Are You Parenting Out of Fear?

 There is sometimes a fine line between protective parenting and fear-based parenting.  The goal is generally the same…to keep our children safe.  But not all experiences—yes, even the negative ones—must be avoided.  There is a time for hard lessons to be learned, feelings to be hurt, lies to be exposed and dangers to be felt.

 

Why is this important?  Because too often in our attempt to parent based on fear, we keep our children from experiencing difficulties that may one day come at them anyway or to a greater degree than anticipated.  They do grow up.  They turn into teenagers with their own opinions and beliefs.  And then they turn into independent adults.

 

If we make every single decision for them, how will they ever learn to problem solve? 

 

If we choose all their friends for them, how will they ever learn to recognize a true one?

 

If we make sure they never lack, how will they ever learn to want?

 

If we control all of their surroundings, how will they learn to adapt? 

 

Parenting that’s based on protection has their best interests at heart…yet knows it will include some bumps in the road.  Parenting that’s based on fear has their best interests at heart…yet fights, manipulates, and controls to avoid those bumps in the road.  But bumps make up our journey in life.  They will always be there and try as we might to avoid them, eventually we’ll hit one.  Will our children know what to do?

 

Having two adult children and one just a couple years from that, I can look back and see how some of my parenting was based on protection and some on fear.  The truth is that in their earlier years, it was mostly based on fear.  I wanted to control every aspect of their lives.  In some cases that did more harm than good.  Some of those things we can laugh about today.  But for other situations, it resulted in unnecessary struggles.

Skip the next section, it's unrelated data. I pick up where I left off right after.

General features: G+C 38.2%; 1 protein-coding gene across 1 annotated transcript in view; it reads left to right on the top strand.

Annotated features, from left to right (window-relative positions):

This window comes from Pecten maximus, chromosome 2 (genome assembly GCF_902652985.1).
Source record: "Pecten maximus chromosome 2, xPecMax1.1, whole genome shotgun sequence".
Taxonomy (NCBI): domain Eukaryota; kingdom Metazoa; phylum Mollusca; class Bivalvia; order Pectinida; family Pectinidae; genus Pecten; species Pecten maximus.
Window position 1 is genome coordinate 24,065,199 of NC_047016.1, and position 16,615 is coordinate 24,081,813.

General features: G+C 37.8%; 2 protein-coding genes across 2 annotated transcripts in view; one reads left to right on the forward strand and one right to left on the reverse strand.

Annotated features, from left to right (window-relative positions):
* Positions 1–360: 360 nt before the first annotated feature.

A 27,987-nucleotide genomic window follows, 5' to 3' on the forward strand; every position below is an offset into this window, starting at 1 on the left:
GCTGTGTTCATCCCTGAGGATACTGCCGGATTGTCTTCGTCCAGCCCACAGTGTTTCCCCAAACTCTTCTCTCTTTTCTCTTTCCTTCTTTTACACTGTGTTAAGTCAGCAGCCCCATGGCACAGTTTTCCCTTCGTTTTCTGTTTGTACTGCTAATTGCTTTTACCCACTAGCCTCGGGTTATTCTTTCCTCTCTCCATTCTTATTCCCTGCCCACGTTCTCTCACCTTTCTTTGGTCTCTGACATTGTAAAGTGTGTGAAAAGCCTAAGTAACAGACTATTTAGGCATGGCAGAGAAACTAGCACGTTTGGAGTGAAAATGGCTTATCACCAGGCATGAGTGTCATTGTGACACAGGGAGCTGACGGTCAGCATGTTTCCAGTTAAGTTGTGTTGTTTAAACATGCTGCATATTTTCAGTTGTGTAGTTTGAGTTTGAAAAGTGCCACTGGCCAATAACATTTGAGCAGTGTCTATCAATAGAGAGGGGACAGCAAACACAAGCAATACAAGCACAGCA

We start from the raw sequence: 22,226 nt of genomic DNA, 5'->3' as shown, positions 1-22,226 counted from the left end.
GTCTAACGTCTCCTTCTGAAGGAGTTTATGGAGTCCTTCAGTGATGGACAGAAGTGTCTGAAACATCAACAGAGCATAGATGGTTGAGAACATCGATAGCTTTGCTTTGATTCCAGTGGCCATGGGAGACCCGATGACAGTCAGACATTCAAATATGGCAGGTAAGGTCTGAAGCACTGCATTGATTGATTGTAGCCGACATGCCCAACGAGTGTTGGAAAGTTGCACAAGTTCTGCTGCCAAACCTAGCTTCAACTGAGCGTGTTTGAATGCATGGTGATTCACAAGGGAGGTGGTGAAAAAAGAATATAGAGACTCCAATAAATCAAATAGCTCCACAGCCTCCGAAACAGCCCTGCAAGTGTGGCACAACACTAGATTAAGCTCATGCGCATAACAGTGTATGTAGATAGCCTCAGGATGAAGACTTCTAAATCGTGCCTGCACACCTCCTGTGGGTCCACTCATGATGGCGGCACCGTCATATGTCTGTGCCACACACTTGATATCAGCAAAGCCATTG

When I shifted to protective parenting, it didn’t mean there weren’t challenges.  Yet every single one has turned around and resulted in something beautiful.  Whether it was an awakening in a child’s spirit, wisdom gained or growth as a person…each bump they were able to get over and keep on moving forward.

 

There is no right or wrong way to parent.  There is no magical formula or method.  There is no book or “expert” who can provide the answers.  The only thing I am sure of is that there’s more damage done in parenting out of fear.  It’s not easy to see our children struggle…to make mistakes…to choose the wrong path…to do things the hard way.  But these bumps don’t determine their final destination.  So put your trust in God and allow Him to lead their way.

 

© 2015, Stephanie Romero

 

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When Fear Comes Knocking…Don’t Answer the Door

Photo by rachaelvoorhees in Flickr

Has fear ever come knocking on your door?  It seems to visit more often for some than others.

I think part of this might have to do with how many times you answer the door.  The more you do, the more it will come knocking.

So the solution?  Don’t answer the door!

I know…easier said than done.  Believe me, I have been there.

Fear came knocking on my door recently, when I learned that my son’s first duty station is going to be in Turkey.  Fears of the countries surrounding Turkey…fears of the distance…fears of the months that I will be unable to see him.

I really wish I could tell you that I refused to open the door.  But I did.

Actually, it was more like I cracked it open.  But we both know that it takes more strength to try and quickly close it, once you have allowed any amount of access.

We know that we can (and should) take our fears to God.  I did that and guess what He did the very next day?  I was reading in the book of Isaiah and this sentence jumped off the page at me…For it is His mouth that has given the order (Isaiah 34:16).

Guess what happened?  Fear fled.  Now I don’t fear…but I do still struggle with the sorrow of knowing it will be well over a year before I will see him again.